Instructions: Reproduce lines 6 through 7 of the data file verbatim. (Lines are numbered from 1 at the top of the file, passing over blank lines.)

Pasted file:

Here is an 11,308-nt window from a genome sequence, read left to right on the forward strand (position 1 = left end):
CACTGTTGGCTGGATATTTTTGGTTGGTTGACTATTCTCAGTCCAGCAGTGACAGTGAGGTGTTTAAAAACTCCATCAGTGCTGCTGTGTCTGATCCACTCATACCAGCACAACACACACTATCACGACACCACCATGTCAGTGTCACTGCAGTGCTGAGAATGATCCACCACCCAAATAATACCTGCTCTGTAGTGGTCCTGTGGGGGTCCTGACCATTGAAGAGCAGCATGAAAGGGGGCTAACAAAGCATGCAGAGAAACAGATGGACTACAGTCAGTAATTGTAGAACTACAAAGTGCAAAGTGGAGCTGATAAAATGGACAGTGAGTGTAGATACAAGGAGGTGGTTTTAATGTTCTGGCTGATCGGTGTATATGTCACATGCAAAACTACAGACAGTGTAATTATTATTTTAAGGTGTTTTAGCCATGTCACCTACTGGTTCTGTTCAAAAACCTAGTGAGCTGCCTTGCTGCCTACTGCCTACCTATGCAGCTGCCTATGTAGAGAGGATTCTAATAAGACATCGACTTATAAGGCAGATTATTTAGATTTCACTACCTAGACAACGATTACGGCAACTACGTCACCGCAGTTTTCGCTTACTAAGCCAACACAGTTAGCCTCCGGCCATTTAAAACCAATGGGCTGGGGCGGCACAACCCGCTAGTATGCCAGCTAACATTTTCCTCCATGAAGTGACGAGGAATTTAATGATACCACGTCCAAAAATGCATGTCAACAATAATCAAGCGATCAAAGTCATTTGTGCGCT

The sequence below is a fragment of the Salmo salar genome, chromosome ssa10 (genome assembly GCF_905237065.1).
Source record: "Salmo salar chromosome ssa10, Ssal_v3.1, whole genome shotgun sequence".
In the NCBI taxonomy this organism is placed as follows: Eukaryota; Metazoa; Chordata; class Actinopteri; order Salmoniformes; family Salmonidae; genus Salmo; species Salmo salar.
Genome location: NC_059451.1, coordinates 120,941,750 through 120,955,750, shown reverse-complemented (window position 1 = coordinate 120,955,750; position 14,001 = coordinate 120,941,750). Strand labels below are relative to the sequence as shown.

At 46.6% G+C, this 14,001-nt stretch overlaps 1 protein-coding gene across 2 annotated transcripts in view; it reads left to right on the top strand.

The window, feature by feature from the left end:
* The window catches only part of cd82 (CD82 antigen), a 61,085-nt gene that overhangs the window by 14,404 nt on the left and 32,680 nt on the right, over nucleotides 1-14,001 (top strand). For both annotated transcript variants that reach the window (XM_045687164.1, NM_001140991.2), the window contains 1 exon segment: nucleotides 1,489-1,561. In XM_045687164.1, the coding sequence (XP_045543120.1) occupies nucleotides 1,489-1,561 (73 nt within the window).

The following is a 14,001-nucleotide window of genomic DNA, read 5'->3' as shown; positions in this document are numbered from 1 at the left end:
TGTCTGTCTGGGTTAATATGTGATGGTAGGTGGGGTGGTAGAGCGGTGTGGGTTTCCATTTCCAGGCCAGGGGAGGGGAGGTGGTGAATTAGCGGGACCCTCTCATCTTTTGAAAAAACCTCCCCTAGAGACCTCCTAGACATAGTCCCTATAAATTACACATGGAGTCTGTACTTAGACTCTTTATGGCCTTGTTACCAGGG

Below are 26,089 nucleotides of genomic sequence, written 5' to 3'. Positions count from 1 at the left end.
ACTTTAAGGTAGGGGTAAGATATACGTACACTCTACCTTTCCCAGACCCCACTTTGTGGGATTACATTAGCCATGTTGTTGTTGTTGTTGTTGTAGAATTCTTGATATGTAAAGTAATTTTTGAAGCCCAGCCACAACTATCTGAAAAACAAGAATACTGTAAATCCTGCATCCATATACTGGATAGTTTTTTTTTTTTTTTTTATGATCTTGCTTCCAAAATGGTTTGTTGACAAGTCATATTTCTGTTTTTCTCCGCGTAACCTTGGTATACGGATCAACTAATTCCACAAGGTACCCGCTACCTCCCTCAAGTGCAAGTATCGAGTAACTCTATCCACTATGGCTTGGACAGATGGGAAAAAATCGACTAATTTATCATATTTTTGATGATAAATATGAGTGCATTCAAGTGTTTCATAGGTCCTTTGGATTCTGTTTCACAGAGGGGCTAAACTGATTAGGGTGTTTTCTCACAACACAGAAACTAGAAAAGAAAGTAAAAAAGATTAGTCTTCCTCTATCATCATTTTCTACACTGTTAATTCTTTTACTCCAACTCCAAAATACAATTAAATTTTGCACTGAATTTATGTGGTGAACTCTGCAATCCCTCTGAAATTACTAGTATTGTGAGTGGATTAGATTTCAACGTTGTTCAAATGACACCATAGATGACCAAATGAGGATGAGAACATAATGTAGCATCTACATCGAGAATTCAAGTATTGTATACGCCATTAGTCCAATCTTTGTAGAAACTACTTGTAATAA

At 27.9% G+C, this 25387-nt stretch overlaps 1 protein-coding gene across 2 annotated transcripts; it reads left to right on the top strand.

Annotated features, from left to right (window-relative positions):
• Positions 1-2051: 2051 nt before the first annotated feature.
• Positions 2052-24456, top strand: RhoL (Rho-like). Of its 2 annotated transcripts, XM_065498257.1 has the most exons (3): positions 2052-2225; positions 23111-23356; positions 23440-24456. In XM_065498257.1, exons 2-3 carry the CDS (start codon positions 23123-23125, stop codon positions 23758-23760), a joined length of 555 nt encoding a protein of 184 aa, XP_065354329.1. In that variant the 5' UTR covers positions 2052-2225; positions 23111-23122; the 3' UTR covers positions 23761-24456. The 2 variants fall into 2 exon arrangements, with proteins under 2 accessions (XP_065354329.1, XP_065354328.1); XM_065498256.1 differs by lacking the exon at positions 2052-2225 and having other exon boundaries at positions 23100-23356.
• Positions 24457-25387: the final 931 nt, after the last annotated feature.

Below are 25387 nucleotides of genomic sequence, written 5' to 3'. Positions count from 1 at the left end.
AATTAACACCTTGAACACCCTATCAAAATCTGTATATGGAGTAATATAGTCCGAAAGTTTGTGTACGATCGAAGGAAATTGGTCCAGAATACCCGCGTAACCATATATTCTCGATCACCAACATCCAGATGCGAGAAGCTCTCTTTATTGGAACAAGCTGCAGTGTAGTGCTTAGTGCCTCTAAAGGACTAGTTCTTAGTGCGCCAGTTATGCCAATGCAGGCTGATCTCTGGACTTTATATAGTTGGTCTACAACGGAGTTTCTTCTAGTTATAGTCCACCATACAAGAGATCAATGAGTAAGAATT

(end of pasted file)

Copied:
Genome location: NC_059451.1, coordinates 120,941,750 through 120,955,750, shown reverse-complemented (window position 1 = coordinate 120,955,750; position 14,001 = coordinate 120,941,750). Strand labels below are relative to the sequence as shown.

At 46.6% G+C, this 14,001-nt stretch overlaps 1 protein-coding gene across 2 annotated transcripts in view; it reads left to right on the top strand.